"You should have a healthy sense of paranoia."
The meeting was not about Running but it got me thinking. I talk a lot about "autopilot" and "Zen running," but I do have my wits about me always. I am not "Paranoid" but I am VERY VERY aware of my surroundings.
-Tree branch, will it fall on me?
-Stay out of the way of bikers
-Put a hand up at the car to make sure he/she sees me before I cross
-Why is that guy sitting there?
-I don't have a good feeling, turn around..
You should always follow your gut, if you don't feel good about something, there is probably a reason.. As a 6'0 female I admit I have a unhealthy sense of safety.. it would be tough to stuff me in a trunk... BUT... I follow the safety rules as we all should. I did a quick Google Search on "Runner Safety," rather than re-inventing the wheel I will summarize the best tips. I did create the lovely logo for your enjoyment.
Before You Leave
- Plan your outing.
- Always tell someone where you are going and when you will return. Inform friends and family of your favorite exercise routes.
- Know where telephones are located along the route or carry a cell phone.
- Wear an identification tag or carry a driver's license. If you don't have a place to carry your ID, write your name, phone number, and blood type on the inside of your athletic shoe. Include any medical information.
- Wear reflective material.
- Dress for the elements.
On the Road
- Stay alert at all times. The more aware you are, the less vulnerable you are.
- Run on sidewalks where available as required by law.
- Run on the left side of the road facing traffic. You will be in a better position to anticipate and react to vehicles.
- Run on roads with wide shoulders.
- Be cautious on blind curves where you will not be visible to approaching cars.
- Be aware of factors that affect motorist visibility - glaring sun, rain, snow, fog.
- Run single file when running in a group - particularly in high traffic areas.
- Anticipate potentially dangerous situations and be ready to deal with them. Always make the first move to protect yourself. Do not expect cars to alter their paths to avoid you.
- Yield the right-of-way to vehicles at intersections. Drivers may not heed traffic signals or signs.
- Obey traffic rules and signals. Runners, as pedestrians, are bound by traffic laws.
- Run or walk with a partner and/or a dog.
- Don't wear headsets (TM added: or wear just one ear bud). If you wear them you won't hear an approaching car or attacker. Listen to your surroundings.
- Consider carrying a cellular phone.
- Exercise in familiar areas. Know which businesses or stores are open.
- Vary your route.
- Avoid unpopulated areas, deserted streets, and overgrown trails. Especially avoid poorly lighted areas at night.
- Run clear of parked cars or bushes.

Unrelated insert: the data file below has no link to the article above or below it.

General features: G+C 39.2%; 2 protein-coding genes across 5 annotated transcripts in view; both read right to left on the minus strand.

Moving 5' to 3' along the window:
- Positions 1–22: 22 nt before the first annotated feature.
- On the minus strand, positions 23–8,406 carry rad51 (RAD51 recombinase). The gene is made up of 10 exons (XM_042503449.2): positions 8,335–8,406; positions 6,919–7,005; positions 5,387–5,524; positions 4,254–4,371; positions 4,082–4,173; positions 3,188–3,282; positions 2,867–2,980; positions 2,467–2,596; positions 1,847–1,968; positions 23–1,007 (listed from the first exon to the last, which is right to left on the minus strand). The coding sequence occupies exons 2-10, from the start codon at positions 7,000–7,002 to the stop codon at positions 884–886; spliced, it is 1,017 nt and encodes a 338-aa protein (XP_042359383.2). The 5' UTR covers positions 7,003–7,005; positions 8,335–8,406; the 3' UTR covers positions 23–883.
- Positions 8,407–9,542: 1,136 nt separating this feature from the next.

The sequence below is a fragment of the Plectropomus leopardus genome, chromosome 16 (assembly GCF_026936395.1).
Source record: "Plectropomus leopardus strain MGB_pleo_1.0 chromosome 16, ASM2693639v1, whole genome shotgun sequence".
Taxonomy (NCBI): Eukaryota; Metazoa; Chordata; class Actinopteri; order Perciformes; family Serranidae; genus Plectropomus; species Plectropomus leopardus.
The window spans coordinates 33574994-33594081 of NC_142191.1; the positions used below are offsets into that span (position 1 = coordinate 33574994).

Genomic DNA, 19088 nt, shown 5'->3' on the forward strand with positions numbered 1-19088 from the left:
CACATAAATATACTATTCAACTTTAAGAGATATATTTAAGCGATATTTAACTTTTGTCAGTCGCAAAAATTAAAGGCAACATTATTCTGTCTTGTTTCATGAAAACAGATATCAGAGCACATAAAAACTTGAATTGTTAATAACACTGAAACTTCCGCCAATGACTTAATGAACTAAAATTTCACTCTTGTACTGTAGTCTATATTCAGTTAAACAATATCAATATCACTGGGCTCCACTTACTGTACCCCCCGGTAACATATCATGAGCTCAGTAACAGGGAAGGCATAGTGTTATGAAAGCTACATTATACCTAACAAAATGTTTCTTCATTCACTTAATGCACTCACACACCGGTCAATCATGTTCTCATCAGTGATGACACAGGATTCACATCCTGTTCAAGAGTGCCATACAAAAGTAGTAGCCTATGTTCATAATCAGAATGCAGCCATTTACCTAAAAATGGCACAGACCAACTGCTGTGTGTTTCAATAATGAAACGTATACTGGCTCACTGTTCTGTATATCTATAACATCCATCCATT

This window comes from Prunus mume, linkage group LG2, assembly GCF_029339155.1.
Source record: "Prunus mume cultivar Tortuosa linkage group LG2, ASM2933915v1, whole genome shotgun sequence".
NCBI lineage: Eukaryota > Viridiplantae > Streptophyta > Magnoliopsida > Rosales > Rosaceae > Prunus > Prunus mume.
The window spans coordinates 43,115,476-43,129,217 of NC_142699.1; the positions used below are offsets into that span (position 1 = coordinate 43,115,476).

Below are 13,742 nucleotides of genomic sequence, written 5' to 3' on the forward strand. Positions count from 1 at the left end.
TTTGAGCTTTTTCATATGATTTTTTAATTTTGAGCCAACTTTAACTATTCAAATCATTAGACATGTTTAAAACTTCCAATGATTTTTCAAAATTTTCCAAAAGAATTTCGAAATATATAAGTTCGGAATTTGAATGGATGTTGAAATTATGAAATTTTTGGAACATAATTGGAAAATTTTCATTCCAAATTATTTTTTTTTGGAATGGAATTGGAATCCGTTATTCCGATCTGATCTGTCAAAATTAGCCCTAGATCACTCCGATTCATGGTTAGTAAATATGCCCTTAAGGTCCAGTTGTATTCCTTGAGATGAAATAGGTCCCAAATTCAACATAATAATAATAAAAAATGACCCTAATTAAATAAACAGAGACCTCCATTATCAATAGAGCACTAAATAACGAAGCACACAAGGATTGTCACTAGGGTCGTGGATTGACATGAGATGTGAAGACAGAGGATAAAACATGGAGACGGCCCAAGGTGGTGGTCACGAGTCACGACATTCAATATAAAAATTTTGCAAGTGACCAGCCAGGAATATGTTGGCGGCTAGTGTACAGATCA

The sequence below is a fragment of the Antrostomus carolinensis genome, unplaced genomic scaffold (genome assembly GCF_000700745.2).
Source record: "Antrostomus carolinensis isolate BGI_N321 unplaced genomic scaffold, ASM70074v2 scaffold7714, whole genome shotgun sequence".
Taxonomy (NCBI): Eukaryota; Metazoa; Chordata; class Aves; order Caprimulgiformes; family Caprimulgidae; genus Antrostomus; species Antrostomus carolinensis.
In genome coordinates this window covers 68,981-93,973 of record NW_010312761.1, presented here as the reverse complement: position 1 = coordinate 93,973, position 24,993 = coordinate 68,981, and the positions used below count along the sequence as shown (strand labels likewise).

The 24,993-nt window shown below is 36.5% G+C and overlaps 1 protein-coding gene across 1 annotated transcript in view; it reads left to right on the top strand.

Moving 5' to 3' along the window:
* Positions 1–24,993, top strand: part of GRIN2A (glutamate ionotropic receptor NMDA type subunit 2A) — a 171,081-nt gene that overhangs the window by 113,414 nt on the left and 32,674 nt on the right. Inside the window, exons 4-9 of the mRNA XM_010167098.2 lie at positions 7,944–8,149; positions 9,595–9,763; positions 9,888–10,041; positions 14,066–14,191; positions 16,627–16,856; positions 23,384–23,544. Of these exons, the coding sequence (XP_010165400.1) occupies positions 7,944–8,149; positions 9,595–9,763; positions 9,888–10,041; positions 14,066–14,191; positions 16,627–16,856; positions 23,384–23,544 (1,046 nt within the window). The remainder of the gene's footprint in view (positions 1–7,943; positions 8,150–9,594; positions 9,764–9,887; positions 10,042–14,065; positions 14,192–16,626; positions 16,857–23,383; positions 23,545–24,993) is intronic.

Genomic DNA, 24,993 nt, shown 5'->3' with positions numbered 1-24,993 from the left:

- Ignore verbal harassment. Use discretion in acknowledging strangers. Look directly at others and be observant, but keep your distance and keep moving.
- Trust your intuition about a person or an area. React based on that intuition and avoid areas you feel unsure about.
- Be careful if anyone in a car asks you for directions - if you answer, keep at least a full arm's length from the car.
- If you think you are being followed, change direction and head for an open business, or a lighted house.
- Carry a noisemaker, pepper spray or the like. Get training in self-defense.
- Have your door key ready before you reach your car or home.
- Call police immediately if something happens to you or someone else, or you notice anyone out of the ordinary. It is also a good idea to check with police about any criminal activity in the area you plan to run.
Sometimes runners and walkers get lulled into a "zone" where they are so focused on their exercise they lose track of what's going on around them. This state can make runners and walkers more vulnerable to attack. Walk and run with confidence and purpose. If you get bored running without music, practice identifying characteristics of strangers and memorizing license plate numbers to keep you from "zoning" out.
Away From Home/Traveling
- Check with the hotel staff or concierge to find safe routes for exercise. If there is not an acceptable place to exercise outdoors, see if the hotel can arrange for you to go to a health club or gym.
- Become familiar with your exercise course before you start. Get a map and study it.
- Do research on the local running routes, call the local running store for more information.
- Remember the street address of the hotel. Carry a card with your hotel address along with your identification.
- Leave your room key with the front desk.
- Follow your usual safety rules.